This study uses laboratory experiments and direct numerical simulation to investigate the turbulent water movement beneath the ice--ocean interface.
An ice--ocean interface is found for up to 7% of the ocean surface and is therefore one important component of the climate system. Heat and salt fluxes across this interface are of fundamental interest to properties of both of its constituents. On the one hand, temperature and salinity affect the density of water masses. In general, colder and more saline waters are less buoyant and will sink. In that way heat and salt fluxes across the ice--ocean interface can drive the thermohaline circulation of the ocean. On the other hand, they determine ablation and freezing processes of the ice on top and hence its thickness. Observation and model predictions do not agree on the rate of ablation and relative uncertainties are easily of order one. This indicates that the details of heat and salt exchange at the ice--ocean interface are not well understood. We want to improve the predictability of sea-ice behaviour by investigating the turbulent motion of the water beneath the ice.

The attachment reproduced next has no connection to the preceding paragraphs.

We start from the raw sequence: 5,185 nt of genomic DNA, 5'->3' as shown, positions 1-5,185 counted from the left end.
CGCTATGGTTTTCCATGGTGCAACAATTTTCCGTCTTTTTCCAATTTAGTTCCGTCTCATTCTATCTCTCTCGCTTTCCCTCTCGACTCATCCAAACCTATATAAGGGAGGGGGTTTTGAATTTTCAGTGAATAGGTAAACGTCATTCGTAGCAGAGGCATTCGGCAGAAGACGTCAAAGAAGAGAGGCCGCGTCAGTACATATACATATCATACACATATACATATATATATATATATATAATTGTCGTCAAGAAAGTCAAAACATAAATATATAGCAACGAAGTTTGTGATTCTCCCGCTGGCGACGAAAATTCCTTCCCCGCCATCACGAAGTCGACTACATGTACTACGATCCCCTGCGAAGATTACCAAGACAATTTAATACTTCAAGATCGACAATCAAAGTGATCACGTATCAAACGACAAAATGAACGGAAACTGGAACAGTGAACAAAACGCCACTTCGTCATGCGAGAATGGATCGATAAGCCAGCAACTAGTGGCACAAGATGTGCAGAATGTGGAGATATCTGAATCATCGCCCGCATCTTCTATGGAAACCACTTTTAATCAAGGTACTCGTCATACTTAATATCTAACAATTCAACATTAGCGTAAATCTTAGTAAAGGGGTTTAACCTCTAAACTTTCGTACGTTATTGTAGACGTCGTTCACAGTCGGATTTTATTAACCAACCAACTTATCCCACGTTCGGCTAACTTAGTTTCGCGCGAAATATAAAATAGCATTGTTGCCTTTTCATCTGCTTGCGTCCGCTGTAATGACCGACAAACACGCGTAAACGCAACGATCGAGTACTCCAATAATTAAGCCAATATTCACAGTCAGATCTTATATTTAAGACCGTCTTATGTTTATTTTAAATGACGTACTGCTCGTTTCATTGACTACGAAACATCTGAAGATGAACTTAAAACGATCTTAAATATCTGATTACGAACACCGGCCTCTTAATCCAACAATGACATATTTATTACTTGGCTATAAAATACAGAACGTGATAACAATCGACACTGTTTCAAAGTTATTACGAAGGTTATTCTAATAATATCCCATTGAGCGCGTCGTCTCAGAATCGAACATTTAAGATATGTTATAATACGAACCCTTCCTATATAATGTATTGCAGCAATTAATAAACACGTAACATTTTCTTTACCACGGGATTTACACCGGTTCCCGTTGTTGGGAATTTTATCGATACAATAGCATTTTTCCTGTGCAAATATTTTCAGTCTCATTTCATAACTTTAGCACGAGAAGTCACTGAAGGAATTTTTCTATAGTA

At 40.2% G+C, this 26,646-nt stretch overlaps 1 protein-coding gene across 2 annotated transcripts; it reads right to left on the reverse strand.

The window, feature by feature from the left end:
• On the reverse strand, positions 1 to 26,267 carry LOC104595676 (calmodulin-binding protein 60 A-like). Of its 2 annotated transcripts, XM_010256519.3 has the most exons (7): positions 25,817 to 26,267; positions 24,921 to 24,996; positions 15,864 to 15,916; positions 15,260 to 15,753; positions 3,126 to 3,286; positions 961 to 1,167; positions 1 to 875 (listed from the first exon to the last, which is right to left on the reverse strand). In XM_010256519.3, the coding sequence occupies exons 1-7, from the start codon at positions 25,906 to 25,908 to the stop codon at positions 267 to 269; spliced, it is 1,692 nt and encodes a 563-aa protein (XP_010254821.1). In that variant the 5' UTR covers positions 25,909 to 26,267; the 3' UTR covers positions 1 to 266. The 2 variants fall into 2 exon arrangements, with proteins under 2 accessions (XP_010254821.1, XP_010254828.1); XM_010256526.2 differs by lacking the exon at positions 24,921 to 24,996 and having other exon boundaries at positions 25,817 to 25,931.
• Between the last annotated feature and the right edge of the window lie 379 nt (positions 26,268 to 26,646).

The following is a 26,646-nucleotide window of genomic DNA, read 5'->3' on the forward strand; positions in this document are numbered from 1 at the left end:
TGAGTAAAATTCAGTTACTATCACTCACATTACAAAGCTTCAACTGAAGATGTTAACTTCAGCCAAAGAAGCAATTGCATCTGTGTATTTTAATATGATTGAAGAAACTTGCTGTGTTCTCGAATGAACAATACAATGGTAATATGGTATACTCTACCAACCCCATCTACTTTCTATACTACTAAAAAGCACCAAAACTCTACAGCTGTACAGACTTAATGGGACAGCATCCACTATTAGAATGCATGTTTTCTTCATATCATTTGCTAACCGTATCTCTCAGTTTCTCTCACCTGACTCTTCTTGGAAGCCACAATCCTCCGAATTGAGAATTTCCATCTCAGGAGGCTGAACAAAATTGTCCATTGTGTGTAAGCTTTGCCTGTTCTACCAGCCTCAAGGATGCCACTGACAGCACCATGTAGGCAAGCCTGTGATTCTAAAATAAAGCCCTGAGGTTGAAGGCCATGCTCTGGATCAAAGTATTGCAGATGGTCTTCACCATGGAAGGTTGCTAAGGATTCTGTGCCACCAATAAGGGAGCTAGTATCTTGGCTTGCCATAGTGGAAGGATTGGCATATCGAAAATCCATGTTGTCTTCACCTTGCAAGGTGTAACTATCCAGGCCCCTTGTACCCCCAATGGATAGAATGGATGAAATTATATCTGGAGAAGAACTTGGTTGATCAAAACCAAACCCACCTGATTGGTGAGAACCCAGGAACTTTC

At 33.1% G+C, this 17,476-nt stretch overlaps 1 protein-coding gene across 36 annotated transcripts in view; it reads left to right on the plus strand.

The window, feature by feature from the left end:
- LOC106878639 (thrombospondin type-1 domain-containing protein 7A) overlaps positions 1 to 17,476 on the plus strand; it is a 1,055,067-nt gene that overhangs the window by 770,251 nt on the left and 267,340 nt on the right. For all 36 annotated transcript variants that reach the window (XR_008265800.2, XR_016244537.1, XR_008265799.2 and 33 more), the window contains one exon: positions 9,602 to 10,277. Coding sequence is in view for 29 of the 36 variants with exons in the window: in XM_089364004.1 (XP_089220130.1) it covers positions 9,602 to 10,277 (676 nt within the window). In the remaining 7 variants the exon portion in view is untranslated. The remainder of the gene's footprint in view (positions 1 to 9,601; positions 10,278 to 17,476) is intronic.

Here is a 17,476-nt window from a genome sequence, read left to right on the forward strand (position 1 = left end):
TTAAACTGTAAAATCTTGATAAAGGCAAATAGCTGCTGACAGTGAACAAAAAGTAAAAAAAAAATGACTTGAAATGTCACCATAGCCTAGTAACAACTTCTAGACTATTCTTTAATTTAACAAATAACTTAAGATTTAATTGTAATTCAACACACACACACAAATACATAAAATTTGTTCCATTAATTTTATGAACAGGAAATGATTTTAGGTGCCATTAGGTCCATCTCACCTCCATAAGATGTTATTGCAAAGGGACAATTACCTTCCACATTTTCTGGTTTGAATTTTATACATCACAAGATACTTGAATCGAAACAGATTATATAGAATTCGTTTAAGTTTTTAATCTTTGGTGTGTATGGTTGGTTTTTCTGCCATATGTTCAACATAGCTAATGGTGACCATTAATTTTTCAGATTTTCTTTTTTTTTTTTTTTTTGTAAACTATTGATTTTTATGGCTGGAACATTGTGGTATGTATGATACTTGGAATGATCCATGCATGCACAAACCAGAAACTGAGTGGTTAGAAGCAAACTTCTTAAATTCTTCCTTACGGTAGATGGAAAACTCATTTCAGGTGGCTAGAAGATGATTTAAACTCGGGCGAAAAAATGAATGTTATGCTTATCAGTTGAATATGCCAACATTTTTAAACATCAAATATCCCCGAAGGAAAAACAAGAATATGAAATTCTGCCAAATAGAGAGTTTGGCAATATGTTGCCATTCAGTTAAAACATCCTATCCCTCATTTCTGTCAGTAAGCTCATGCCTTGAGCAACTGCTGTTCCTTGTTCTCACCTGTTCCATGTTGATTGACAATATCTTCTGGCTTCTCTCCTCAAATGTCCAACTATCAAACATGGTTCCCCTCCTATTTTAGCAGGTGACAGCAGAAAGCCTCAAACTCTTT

To do so, we study an idealised ice--water system in the laboratory and with simulations. Here we present and compare data obtained from both. Qualitative and quantitative agreement allows to investigate the underlying physical mechanisms via the detailed flow structure of the simulations. With that we improve our understanding of how increasing ocean temperatures influence the ice--ocean heat flux and the sea-ice melting. As a result one can incorporate it more realistically into climate models.